California School District Spends Almost $32 million Per Year on Insurance Subsidies for Retired Teachers
Just another way taxpayers get fleeced in San Francisco.
The San Francisco Unified School District (SFUSD) in California spends $31.9 million each year on "Other Post-Employment Benefits," which includes insurance subsidies for retired employees. For participants over the age of 65, the school district subsidizes 85% of premium costs, while the average California school district only covers 68%.
This is on top of employees’ generous pension, which is a lifetime benefit that employees can claim at only 50 years old, and after just 5 years of California Public Employees’ Retirement System pensionable service credits.
Why does it cost so much to subsidize insurance for former employees?
Because the SFUSD is one of the few districts – even in California -- to subsidize retirees already on Medicare. They also do not take advantage of federal and state subsidies available under Obamacare for employees under the age of 65. Therefore, instead of using existing programs to provide affordable health coverage for former employees, the school district subsidizes a subsidy.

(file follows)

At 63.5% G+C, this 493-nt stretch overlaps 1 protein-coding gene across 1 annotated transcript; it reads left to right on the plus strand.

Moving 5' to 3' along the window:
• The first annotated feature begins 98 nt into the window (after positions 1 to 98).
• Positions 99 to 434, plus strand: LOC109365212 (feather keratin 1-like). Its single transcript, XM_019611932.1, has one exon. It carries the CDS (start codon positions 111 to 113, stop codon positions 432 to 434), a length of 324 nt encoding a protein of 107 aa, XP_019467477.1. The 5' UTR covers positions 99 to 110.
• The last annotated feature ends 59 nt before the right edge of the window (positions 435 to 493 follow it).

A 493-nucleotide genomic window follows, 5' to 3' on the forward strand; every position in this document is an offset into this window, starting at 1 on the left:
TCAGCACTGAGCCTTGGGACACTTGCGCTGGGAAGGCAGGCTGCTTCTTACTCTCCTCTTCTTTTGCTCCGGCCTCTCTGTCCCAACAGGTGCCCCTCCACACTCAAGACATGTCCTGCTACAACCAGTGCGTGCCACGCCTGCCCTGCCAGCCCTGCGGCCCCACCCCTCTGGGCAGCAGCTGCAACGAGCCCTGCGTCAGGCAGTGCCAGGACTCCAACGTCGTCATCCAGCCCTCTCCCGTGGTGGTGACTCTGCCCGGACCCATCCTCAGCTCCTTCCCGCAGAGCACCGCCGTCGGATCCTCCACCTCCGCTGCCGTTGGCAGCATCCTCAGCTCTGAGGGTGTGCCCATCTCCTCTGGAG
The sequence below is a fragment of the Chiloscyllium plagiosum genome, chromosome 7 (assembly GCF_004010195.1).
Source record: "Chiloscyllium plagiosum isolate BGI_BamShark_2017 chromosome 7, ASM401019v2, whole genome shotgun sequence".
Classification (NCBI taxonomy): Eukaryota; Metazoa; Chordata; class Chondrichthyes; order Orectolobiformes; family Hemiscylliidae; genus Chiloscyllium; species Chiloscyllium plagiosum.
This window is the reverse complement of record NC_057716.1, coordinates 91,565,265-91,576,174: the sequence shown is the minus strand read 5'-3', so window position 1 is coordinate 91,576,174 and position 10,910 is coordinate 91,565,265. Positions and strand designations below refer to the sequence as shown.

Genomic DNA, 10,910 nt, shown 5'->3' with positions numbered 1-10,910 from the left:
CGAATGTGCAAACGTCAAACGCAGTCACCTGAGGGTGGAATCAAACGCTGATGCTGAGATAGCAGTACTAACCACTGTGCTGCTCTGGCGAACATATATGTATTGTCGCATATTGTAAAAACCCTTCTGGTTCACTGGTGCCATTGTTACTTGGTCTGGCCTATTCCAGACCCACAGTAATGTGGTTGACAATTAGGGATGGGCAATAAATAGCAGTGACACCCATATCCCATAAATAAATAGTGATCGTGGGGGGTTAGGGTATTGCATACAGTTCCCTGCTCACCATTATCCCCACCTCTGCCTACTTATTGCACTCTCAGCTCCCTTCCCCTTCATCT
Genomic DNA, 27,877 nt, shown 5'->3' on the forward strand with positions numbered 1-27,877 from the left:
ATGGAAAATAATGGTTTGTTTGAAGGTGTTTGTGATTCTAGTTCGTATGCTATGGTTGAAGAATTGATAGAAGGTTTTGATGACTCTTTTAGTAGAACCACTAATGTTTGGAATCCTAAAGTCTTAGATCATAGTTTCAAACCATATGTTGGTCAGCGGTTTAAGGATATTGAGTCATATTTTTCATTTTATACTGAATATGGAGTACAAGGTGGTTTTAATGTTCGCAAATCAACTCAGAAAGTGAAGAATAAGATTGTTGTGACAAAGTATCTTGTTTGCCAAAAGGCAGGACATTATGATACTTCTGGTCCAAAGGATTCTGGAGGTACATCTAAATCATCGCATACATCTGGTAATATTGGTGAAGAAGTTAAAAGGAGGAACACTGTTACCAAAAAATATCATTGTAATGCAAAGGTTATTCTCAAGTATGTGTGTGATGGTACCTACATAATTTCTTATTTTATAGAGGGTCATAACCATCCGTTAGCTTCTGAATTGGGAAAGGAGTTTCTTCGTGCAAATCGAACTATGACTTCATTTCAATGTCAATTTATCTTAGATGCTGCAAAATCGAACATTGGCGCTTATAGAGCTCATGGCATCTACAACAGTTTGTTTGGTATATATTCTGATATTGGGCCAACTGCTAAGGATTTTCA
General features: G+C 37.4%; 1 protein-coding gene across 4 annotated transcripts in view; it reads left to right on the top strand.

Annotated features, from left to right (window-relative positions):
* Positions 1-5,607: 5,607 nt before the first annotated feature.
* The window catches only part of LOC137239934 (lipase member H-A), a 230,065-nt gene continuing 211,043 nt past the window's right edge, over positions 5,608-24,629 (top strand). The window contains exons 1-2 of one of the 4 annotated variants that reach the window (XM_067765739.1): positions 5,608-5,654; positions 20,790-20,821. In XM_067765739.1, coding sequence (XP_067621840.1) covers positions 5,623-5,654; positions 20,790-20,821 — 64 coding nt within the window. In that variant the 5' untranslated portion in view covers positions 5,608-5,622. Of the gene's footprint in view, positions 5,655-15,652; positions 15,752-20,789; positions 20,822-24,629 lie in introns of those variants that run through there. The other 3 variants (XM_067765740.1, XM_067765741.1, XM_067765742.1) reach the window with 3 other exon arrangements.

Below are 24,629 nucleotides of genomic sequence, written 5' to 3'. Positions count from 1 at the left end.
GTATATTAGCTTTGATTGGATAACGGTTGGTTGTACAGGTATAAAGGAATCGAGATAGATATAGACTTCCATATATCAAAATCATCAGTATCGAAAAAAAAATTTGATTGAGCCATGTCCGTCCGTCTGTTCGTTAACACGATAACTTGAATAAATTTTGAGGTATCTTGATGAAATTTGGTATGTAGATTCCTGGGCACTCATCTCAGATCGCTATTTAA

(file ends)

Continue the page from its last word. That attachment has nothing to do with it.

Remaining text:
Employees over the age of 65 have access to Medicare, the federal program that provides affordable health insurance to retirees. Employees under the age of 65 have access to the Covered California program, which provides similarly affordable health insurance plans subsidized by the state of California.
The duplicity and wastefulness of this program hurts not only the taxpayer, but also the students in San Francisco public schools.
Every dollar spent on unnecessary healthcare benefits for retirees is a dollar that isn’t educating students in the classroom.
The $31.9 million could be used for educational materials, more teachers, or student resources, but instead is used to subsidize a subsidy for retirees as young as age 50.
The #WasteOfTheDay is presented by the forensic auditors at OpenTheBooks.com.